From Xplor for Kids
January 2021 Issue

Year of Epic Adventures

Publish Date

Jan 01, 2021

There’s tons of fun to be had all year long outside. Here are 50 adventures — some easy, some challenging — for you to try from now through December. How many can you tick off the list?

January

  • Encounter an eagle. Every winter, thousands of bald eagles follow migrating flocks of waterfowl to Missouri. With keen eyes and a pair of binoculars, you can spot the iconic birds perched in trees along rivers, lakes, and wetlands.
  • Hike 100 miles. Missouri’s conservation areas offer hundreds of miles of hiking trails. Start now, hike a little every week, and see how many miles you can cover by December 31. To find nearby trails, download the free MO Outdoors app.
  • Build an igloo in your backyard.
  • Search for sheds. Most white-tailed deer drop their antlers from late December through February. A buck’s loss can be your gain. Search for shed antlers on south-facing hillsides, crop fields, and brushy stream banks.

February

  • See a snow goose tornado. To experience the rush and roar of thousands of snow geese bursting into flight, visit a national wildlife refuge like Loess Bluffs or Swan Lake.
  • Build a house. Eastern bluebirds begin raising babies in early March. Persuade a pair to nest in your yard by building a birdhouse. For construction plans, visit audubon.org/news/howbuild- bluebird-nest-box.
  • Catch a chorus. A spring peeper is barely bigger than the end of your thumb. But when a bunch of the tiny frogs sing together, it gets loud! To catch the chorus, explore puddles, wet fields, or flooded ditches at sunset.
  • Attend an air show. Head to a pasture, woodland, or cemetery at sunset and listen for the call of a male woodcock: peent. When the peenting stops, scan the sky for the chubby brown bird spiraling high into the air. When he’s just a speck in the sky, he’ll fold his wings and dive, landing in nearly the same spot from which he took off.

March

  • Marvel at a mass migration. Flock to one of Missouri’s wetlands in March and you’ll see thousands of migrating ducks, geese, and shorebirds fueling up for their journey north.
  • Go on a wildflower walk. Animals aren’t the only ones waking up from winter. In March, early bloomers like spring beauty, Dutchman’s breeches, and bird’s-foot violet color the forest floor.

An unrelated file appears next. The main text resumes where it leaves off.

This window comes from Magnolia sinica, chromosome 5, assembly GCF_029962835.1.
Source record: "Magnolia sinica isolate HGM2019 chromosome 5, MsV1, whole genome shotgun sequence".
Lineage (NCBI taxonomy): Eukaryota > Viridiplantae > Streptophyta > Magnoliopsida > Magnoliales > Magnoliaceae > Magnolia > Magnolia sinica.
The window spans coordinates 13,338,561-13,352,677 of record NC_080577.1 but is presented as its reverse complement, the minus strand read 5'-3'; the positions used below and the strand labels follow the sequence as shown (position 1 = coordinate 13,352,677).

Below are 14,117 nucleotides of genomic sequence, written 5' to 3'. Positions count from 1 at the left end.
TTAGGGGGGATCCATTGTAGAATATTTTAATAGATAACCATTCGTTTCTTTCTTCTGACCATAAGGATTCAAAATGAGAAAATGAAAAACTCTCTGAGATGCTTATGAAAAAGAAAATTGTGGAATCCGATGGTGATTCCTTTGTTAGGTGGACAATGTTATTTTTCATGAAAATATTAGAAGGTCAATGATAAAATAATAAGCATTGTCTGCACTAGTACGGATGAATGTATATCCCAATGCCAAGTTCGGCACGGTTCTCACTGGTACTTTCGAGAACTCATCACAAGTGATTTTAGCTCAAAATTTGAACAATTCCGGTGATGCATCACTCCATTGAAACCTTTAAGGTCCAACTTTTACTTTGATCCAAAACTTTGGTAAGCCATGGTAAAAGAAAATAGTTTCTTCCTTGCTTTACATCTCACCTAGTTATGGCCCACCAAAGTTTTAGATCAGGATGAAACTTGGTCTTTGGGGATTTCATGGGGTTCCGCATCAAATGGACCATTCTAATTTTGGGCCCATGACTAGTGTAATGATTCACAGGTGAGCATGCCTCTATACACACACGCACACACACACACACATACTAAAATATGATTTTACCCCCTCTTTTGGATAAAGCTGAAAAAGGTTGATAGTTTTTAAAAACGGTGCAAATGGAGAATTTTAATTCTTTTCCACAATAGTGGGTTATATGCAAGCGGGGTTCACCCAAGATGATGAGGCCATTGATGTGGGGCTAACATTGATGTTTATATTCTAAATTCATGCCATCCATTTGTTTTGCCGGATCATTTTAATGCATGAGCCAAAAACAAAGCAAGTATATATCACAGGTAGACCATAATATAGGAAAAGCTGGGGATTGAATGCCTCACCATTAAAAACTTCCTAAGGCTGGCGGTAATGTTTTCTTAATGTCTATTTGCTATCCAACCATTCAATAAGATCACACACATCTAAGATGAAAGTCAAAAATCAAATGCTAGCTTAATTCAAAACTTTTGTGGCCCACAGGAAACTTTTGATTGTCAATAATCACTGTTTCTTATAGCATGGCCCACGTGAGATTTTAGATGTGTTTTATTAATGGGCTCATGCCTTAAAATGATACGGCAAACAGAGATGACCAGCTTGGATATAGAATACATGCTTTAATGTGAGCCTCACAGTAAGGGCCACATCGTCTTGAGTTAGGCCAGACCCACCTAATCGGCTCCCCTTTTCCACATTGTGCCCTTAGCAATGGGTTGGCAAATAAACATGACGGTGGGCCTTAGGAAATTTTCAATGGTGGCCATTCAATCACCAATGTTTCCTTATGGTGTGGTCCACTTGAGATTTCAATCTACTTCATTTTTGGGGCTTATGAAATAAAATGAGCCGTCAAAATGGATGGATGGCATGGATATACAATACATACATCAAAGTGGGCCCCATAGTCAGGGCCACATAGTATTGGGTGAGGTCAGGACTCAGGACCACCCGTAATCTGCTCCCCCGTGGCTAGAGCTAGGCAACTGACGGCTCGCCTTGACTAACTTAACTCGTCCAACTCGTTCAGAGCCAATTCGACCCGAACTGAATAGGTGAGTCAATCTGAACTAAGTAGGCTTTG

• Bash some trash. Pick a wild place near your house and promise to keep it trash-free for the rest of the year.
  • Snag a dinosaur. Paddlefish were around long before dinosaurs lumbered over the Earth. And they’re still here thanks to careful conservation. Snag one of these 100-pound behemoths from March 15 to April 30.
  • Score a grand slam. Catch a trout from at least five of Missouri’s Blue Ribbon streams to score a “Trout Grand Slam” — and earn certificates and pins to prove it. For details, cast your browser to short.mdc.mo.gov/ZLR.

April

  • Hug a tree. Better yet, plant one for Missouri’s Arbor Day, which falls on April 2.
  • Catch some crappie. Crappie (crop-ee) taste yummy. And it’s easy to catch a stringerful of these silvery panfish. Just flip a small jig or minnow-baited hook into a crappie-filled lake. Once you hook one, keep casting to the same spot, and you’ll likely land more.
  • Hike to the roof of Missouri. At 1,772 feet, Taum Sauk Mountain is the highest hill in the Show-Me State.
  • Forage for fungi. In mid-April, morel mushrooms pop up on forest floors. While it’s tons of fun to find them, frying them up to eat is even better. Just be sure to ask a grown-up before you chow down. Some mushrooms are deadly poisonous.

May

  • Bring back the buzz. Native bees are disappearing across the nation. To give these hardworking insects (and the plants they pollinate) a hand, build a bee hotel. For plans, buzz off to short.mdc.mo.gov/Zc2.
  • Explore a mini desert. Hot, rocky glades are home to some of Missouri’s most interesting animals, including fleet-footed roadrunners, colorful collared lizards, and craftily camouflaged grasshoppers.
  • Learn to identify 50 birds. May is the perfect month to hone your skills as migrating songbirds mob the Show-Me State.
  • Go on a big bug hunt. Hercules beetles can grow as long as your finger. Praying mantids may stretch the length of your hand. But to bag Missouri’s biggest insect, rise before sunrise and check your porch light. If you’re lucky, you’ll find a saucer-sized cecropia moth fluttering about.

June

  • Move your bedroom outside. Up for a challenge? Then see how many nights you can sleep outside. Just pitch a tent in your backyard. There’s no need to rough it. Going inside to eat, watch TV, or shower isn’t against the rules.
  • Join a Stream Team. Missouri’s 110,000 miles of streams provide water, recreation, and habitat for people, plants, and animals. Pitch in to keep streams healthy at mostreamteam.org.
  • Cook supper over a campfire.
  • Peruse a prairie. Every June, prairies across Missouri turn into a rainbow of wildflowers. Pack a picnic lunch, bring a butterfly net, and explore one of these multi-colored grasslands.